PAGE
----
The Speaker of the Lagos State House of Assembly, Rt. (Hon) Mudashiru Obasa, on Friday urged Nigeria to avoid what he described as “fire brigade approach” to the 2023 elections.
Obasa said this at the state’s 17th Legislative-Executive parley, stressing that adequate preparations were needed to make the elections successful.
According to him, there should be adequate voter education to avoid voter apathy, violence and cases of void votes during the exercise.
A statement by the Speaker’s Chief Press Secretary, Eromosele Ebhomele, quoted him as saying that the fact that Nigeria is preparing for the 2023 elections means that democracy has become entrenched in the country.
“The fact that Nigeria is planning another election after twenty three years of democratic transition is a sign that democratic principles have been widely accepted in spite of the myriad of problems confronting the process.
“As the nation shows growing commitment to its stability, the time is ripe for civil society to prepare itself and the citizenry to demand power sharing in a truly participatory democracy,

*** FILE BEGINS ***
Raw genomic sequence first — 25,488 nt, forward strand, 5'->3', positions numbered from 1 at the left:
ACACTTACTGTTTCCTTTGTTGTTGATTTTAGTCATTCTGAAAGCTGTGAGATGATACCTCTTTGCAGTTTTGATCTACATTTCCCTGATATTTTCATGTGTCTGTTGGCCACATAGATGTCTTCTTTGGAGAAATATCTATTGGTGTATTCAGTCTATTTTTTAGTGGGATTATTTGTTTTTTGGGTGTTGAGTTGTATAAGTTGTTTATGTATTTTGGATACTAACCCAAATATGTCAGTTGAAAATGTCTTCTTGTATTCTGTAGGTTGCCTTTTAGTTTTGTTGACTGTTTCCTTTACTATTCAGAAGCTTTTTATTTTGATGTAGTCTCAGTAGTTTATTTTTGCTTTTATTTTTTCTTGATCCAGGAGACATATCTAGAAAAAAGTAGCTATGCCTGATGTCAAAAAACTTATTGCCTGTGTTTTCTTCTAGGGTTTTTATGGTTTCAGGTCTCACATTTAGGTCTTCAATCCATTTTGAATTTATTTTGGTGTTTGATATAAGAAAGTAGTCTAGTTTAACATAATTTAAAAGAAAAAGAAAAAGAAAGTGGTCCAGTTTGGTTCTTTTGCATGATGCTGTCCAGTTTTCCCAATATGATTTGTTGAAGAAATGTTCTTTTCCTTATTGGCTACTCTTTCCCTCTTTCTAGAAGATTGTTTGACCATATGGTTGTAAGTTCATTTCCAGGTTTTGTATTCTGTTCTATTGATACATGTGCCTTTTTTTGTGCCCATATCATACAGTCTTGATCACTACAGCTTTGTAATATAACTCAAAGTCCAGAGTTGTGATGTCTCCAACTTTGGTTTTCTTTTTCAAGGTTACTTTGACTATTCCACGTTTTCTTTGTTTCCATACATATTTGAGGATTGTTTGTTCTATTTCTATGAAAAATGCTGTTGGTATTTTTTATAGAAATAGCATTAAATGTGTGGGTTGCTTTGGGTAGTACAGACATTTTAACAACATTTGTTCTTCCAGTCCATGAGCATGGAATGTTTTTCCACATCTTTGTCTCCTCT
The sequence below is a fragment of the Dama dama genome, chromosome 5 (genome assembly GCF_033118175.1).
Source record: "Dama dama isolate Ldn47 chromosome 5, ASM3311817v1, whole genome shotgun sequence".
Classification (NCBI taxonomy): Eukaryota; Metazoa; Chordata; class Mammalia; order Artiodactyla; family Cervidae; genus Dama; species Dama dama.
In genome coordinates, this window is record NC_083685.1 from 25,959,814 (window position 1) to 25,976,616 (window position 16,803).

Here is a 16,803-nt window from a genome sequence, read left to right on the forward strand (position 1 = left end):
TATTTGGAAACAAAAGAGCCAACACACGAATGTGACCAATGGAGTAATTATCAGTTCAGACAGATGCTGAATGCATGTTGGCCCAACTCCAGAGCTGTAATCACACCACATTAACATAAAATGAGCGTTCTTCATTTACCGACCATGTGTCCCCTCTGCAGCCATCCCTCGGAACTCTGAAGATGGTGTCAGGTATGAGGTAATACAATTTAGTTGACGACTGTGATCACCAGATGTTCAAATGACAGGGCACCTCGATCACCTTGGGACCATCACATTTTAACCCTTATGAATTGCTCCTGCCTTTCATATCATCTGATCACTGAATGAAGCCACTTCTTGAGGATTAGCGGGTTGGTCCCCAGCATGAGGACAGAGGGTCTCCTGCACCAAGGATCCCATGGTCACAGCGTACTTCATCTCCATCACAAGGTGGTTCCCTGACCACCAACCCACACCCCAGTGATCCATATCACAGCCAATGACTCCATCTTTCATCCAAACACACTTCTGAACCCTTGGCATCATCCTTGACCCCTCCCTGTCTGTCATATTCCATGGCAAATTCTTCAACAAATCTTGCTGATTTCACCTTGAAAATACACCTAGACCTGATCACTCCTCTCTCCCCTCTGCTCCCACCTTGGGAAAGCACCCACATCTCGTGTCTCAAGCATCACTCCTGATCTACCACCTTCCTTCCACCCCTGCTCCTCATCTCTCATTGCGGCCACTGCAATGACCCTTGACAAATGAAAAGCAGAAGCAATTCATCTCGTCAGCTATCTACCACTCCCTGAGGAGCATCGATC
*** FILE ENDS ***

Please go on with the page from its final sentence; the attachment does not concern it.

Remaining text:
“As it is evident enough, the negligence of the importance of voter education has been responsible for violence, a bulk of void votes, and apathy during past elections. It is unfortunate that Nigeria operates fire brigade approach in some of our undertakings, especially as regards to voter education.
“As it were, political education is a prerequisite for enhanced political skills, knowledge and participation in democracy.
“Electoral violence and other factors such as cultural practices, family background, institutional and low level of political knowledge, no doubt, militate against political participation.
“The citizens for want of security, consequent upon electoral violence, develop aparthy toward political participation.
“Therefore, to maximize the benefits of political education programmes and ensure sustainable democracy in Nigeria, the government and other political education agencies should develop a pragmatic political education framework,” Obasa said.
He, however, advised that the responsibility of educating potential voters should not be left to the Independent National Electoral Commission (INEC) alone.
“Political parties, civil societies, religious and traditional institutions, as well as the National Orientation Agency (NOA) should also collaborate with the electoral body in this regard.
“The government should be willing to fund such organisations in the voter education campaign, from the grassroots level upwards. When this is prioritised, the process of complaints where one’s name is omitted, the dangers of violence and rigging, how to protect votes and how to make votes count generally will be avoided,” he added.